An LED display has a life of its own.
» At first glance, Barcelona's new Hotel Habitat, which is currently under construction and expected to be completed by 2007, resembles the slew of design hotels that have sprouted in recent years in many major urban centers around the world. Its principal architects are a young, adventurous Barcelona-based collective called Cloud-9, which has invited other architects with similar attitudes toward integrating architecture with art, performance, and technology to trick out the 135-room hotel.
Enric Ruiz Geli, one of Cloud-9's principal architects, distinguishes Hotel Habitat from the rank and file of boutique hotels, referring to it as 'cultural.' Although the project uses design to attract guests, it takes the idea one step further by inviting artists to regularly create works within its public spaces, transforming a component of the building into an art gallery. When it opens, the hotel will become an ever-shifting panoply where visitors can come not only to bask in the high-end design, but also to get a taste of what is happening in contemporary art.
Its nod to the art world is only one facet of this innovative project. More remarkable is the stainless-steel strand mesh that drapes over the 11-story building, an orthogonal tower of stacked rectangles that cantilevers off its glass base and steps back to form a series of terraces toward the top. This mesh, supported by a system of poles, houses 5,000 LED-loaded polycarbonate discs. By day, the building looks like an unhappy robot ensnared in a net of its own creation, but at night, when the discs light up, the hotel becomes something else altogether.
When speaking about this project, Ruiz Geli prefers the metaphor of a tree, in which the discs are like leaves. He expounds upon this comparison: 'As Gaudi learned from the forms of nature, and as modernism learned from the image of nature, we learn from the behavior of nature. Nature is performative, and we like our architecture to perform.' Of course, the irony is that in order to create an architecture that resembles nature, Cloud-9 has looked to and used technology. Not an outlying phenomenon, but a trend: the more technology evolves, the closer we come to matching the efficiency with which many of the natural world's systems perform.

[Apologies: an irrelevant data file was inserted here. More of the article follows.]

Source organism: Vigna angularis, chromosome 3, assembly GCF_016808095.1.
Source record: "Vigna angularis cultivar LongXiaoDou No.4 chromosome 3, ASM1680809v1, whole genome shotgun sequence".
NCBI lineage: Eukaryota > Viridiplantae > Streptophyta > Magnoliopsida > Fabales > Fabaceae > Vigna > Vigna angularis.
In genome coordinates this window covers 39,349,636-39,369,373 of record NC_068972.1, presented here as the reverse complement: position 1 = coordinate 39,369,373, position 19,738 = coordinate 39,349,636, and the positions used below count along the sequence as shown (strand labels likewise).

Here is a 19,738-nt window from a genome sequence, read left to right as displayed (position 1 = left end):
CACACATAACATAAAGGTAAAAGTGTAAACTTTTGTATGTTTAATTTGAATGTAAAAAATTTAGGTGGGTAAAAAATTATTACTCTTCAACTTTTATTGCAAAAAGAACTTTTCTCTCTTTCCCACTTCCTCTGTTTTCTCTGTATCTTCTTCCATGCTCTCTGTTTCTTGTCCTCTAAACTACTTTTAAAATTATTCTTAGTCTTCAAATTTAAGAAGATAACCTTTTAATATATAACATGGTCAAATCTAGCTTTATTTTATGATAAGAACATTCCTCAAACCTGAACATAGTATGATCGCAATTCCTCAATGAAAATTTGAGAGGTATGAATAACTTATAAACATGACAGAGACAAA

In fact, Hotel Habitat's 'leaves' are performative, and in more ways than one. The discs, which cover the sun-exposed face of the building, act like their natural counterparts by producing enough shade to reduce energy consumption (in this case, associated with air-conditioning) by 15 percent. This canopy also creates a microclimate between itself and the building-a mild zone, somewhere in temperature between the sun-baked streets and the cooled interior. One has to imagine it will make the terraces and planted areas all the more enjoyable in summer.
Even more phenomenal is that each disc is completely autonomous. At night, when the LEDs 'come alive,' there is no universal switch that feeds them an electrical current, or system of wires in the steel mesh running to each unit. Rather, every disc is equipped with its own photovoltaic cell, battery, RGB LED, and central computer. The computers track the date and turn the lights on automatically at the pre-programmed time of nightfall. Furthermore, they measure the amount of electricity stored by the disc's battery during the day and, based on that information, activate a corresponding color of light. For example, at 10 percent energy, the LED will glow a less-energy-consumptive red; at 100 percent, it shines white; and in between is the delicate gradient of the spectrum. The result is a varied pattern of colored light, generating a nighttime aura around the somewhat humdrum structure.